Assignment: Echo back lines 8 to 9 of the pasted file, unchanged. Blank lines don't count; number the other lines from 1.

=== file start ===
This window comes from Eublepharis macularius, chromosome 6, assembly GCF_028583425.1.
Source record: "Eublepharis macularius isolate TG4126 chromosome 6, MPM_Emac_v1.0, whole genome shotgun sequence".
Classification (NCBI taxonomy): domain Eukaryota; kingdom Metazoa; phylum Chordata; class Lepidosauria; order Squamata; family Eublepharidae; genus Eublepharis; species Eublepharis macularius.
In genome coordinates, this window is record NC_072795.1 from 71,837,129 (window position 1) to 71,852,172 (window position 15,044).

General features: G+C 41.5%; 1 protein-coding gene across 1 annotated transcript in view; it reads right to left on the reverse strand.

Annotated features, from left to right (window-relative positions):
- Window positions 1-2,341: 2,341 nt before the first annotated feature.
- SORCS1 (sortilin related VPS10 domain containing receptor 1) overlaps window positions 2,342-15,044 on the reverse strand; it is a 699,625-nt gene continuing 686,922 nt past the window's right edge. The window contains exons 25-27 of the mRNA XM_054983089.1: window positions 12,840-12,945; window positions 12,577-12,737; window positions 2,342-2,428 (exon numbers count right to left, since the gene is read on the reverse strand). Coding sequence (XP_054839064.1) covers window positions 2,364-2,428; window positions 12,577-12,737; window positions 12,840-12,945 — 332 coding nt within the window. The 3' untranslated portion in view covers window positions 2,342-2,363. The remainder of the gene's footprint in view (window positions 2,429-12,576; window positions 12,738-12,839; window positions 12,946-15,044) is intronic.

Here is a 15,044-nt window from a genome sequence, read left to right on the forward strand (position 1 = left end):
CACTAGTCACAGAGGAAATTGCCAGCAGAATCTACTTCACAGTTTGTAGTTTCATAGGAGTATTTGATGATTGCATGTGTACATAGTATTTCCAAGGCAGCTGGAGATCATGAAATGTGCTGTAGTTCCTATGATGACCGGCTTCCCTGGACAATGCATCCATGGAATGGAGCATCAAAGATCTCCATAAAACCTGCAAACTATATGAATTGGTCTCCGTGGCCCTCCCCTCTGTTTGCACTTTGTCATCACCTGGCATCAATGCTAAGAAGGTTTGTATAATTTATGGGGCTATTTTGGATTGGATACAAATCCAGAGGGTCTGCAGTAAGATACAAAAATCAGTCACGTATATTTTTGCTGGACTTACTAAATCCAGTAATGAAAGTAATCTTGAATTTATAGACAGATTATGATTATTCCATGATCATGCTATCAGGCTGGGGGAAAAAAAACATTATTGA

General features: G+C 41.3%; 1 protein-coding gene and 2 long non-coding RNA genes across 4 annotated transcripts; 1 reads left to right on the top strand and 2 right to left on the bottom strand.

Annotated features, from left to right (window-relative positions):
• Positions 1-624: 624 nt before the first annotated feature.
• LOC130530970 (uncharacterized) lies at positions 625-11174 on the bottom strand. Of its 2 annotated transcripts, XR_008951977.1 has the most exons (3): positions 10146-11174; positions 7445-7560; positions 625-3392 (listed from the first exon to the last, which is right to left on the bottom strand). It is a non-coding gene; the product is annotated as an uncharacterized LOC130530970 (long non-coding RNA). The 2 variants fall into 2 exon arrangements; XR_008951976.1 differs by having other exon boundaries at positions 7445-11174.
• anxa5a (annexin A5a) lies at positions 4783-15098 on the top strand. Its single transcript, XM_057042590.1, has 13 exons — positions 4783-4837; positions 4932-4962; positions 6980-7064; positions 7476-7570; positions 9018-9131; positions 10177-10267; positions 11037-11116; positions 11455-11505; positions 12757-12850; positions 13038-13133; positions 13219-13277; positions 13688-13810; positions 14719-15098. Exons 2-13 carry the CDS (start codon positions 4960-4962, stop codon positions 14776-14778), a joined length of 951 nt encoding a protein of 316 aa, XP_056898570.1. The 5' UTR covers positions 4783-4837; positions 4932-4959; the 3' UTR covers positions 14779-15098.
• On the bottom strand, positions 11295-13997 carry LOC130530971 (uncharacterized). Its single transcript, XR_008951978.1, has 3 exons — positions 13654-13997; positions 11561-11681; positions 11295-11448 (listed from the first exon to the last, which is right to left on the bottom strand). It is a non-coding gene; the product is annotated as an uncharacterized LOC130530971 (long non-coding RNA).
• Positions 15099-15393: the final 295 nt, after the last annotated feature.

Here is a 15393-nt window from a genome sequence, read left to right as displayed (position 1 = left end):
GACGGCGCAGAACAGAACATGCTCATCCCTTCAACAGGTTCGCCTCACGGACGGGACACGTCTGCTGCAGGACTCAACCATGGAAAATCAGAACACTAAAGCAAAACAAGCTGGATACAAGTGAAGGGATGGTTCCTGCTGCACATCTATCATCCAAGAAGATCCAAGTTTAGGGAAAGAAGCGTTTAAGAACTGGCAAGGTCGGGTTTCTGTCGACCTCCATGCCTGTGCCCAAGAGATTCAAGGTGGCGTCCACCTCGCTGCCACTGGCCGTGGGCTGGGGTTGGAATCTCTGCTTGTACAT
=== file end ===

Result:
- SORCS1 (sortilin related VPS10 domain containing receptor 1) overlaps window positions 2,342-15,044 on the reverse strand; it is a 699,625-nt gene continuing 686,922 nt past the window's right edge. The window contains exons 25-27 of the mRNA XM_054983089.1: window positions 12,840-12,945; window positions 12,577-12,737; window positions 2,342-2,428 (exon numbers count right to left, since the gene is read on the reverse strand). Coding sequence (XP_054839064.1) covers window positions 2,364-2,428; window positions 12,577-12,737; window positions 12,840-12,945 — 332 coding nt within the window. The 3' untranslated portion in view covers window positions 2,342-2,363. The remainder of the gene's footprint in view (window positions 2,429-12,576; window positions 12,738-12,839; window positions 12,946-15,044) is intronic.

Here is a 15,044-nt window from a genome sequence, read left to right on the forward strand (position 1 = left end):